It is caused by wounding the tough fascia connective tissue on the bottom of your foot. This band runs from your heel to the ball of your foot. It supports your arch and it transmits your weight across the bottom of the foot with each step you take.
If the plantar fascia gets bruised or over-stretched, the inflammation causes the heel and foot pain. It can also get partially detached from the heel and a calcium deposit can form - a heel spur.
1. Over-pronation: Excessive rolling of your foot and ankle with each step. This can be corrected by wearing motion control running shoes or orthotics.
2. Wearing old shoes: Shoes lose their support and cushioning after 500 miles. If your shoes are a year old and you wear them regularly, they are dead. Get rid of them or you risk injury.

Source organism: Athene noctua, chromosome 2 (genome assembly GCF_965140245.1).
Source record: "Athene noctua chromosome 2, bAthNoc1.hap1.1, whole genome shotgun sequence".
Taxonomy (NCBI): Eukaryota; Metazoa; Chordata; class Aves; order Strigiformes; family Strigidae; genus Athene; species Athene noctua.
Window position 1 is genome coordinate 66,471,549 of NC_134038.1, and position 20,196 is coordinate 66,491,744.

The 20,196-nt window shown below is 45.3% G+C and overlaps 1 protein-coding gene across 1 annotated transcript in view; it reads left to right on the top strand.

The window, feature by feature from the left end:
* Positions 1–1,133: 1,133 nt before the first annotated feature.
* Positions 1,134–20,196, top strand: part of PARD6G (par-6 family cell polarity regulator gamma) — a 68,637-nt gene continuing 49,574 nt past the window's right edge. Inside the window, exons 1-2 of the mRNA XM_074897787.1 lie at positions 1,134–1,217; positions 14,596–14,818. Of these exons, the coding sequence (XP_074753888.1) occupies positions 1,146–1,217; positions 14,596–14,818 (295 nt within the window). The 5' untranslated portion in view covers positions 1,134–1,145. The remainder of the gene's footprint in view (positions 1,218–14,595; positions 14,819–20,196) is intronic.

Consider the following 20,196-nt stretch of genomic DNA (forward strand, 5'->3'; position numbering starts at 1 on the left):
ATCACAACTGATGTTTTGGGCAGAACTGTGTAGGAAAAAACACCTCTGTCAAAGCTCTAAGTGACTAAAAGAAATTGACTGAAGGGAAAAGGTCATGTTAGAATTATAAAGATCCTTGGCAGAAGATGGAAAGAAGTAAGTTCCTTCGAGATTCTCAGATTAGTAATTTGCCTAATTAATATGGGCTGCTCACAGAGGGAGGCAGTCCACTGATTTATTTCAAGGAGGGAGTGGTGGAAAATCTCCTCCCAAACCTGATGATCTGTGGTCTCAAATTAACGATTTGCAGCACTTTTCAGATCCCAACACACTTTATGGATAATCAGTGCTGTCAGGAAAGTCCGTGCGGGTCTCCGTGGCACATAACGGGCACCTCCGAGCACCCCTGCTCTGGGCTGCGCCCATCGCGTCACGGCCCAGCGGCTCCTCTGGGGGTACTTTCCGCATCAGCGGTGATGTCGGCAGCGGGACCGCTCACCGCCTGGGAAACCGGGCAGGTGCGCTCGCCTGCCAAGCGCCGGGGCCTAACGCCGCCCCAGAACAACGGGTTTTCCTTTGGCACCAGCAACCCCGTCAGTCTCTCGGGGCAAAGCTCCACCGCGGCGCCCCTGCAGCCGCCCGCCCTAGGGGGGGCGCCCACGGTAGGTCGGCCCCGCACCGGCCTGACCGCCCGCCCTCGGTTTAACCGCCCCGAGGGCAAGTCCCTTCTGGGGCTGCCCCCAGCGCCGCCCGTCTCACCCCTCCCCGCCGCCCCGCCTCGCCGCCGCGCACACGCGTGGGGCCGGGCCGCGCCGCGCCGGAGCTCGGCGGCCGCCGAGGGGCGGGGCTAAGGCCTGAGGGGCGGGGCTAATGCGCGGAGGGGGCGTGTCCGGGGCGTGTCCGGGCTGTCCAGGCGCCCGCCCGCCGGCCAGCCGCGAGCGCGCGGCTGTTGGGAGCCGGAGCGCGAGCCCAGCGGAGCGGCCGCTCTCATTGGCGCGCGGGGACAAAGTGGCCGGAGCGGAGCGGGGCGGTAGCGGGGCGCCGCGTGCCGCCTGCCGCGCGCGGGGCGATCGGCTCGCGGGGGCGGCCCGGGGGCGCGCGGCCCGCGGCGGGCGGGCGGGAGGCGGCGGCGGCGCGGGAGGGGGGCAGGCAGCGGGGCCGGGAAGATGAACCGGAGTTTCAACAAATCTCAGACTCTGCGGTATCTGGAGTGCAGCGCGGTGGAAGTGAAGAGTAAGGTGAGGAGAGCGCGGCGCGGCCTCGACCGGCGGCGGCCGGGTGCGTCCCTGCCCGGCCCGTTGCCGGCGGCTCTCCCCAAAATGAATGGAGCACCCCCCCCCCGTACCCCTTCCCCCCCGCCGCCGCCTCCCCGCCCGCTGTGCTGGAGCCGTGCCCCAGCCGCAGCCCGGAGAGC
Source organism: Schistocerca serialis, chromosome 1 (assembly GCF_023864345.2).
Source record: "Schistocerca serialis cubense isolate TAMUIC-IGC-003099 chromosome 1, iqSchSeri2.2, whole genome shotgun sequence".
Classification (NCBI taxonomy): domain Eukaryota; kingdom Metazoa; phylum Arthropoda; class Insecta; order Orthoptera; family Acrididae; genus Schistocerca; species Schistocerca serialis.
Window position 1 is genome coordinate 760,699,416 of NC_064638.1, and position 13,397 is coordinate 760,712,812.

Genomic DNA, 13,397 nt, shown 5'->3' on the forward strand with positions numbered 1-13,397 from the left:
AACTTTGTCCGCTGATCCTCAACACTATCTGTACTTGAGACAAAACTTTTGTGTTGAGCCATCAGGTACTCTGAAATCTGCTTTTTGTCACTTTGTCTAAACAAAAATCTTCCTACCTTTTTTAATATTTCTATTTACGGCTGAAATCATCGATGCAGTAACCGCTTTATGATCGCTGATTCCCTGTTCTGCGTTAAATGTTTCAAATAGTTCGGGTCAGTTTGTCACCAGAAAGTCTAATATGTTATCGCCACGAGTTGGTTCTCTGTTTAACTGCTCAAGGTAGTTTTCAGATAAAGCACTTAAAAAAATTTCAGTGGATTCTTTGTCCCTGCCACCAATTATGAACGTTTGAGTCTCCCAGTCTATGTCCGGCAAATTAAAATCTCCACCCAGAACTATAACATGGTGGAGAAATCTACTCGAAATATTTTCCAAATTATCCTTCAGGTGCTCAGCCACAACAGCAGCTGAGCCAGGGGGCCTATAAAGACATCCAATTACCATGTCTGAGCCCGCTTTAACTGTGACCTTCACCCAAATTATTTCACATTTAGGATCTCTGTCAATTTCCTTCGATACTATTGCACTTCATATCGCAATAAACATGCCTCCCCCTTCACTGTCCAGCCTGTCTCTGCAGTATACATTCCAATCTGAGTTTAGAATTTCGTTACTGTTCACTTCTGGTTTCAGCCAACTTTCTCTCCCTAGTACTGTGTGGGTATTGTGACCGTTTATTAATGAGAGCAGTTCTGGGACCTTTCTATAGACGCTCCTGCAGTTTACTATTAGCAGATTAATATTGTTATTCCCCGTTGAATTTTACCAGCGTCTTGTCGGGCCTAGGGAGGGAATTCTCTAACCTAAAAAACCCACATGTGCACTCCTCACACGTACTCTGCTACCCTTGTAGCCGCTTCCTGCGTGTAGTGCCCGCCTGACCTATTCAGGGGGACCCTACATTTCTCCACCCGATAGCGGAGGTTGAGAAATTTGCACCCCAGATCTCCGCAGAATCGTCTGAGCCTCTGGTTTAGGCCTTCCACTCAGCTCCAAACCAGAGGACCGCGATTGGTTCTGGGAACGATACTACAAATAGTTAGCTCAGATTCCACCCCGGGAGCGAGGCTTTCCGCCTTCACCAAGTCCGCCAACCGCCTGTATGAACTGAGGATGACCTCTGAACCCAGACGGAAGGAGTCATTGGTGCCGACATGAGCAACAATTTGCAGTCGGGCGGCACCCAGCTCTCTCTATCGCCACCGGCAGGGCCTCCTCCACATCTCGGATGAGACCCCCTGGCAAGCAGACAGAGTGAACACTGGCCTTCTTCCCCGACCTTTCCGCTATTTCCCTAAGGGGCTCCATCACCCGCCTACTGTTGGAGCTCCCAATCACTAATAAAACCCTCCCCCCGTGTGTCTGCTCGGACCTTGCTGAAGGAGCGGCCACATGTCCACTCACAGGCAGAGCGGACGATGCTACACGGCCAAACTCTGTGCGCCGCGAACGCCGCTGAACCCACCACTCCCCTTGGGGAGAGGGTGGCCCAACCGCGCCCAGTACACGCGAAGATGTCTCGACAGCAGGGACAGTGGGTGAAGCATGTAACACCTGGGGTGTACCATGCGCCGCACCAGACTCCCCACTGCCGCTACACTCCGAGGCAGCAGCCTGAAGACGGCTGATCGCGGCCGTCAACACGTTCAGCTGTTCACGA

3. Overstriding: taking too long of step in front of your body can also contribute to tight calves and plantar fasciitis.
1. Rest: Once you have plantar fasciitis, you should back off of your walking distance and not walk or run through the pain.
2. Icing: Use an ice pack on the foot for 15 minutes after walking.
3. Self-Massage: Massage the foot before getting out of bed in the morning. Use long strokes from the ball down to the heel.
4. Night splint: This device holds your foot flexed at night so that the plantar fascia doesn't tighten up and cause that horrible pain as you stretch it first thing in the morning, which can in fact re-injure it.
More: Top Picks for Plantar Fasciitis and Heel Spur Relief: The night splint is number one.
StretchesOnce the pain and swelling have begun to subside, perform these static stretches three times a day. Continue to use this stretch to prevent recurrence of plantar fasciitis and heel spur.
1. Plantar Fascia Stretch
2. Rolling Stretch
3. Step Stretch
3. Calf Stretch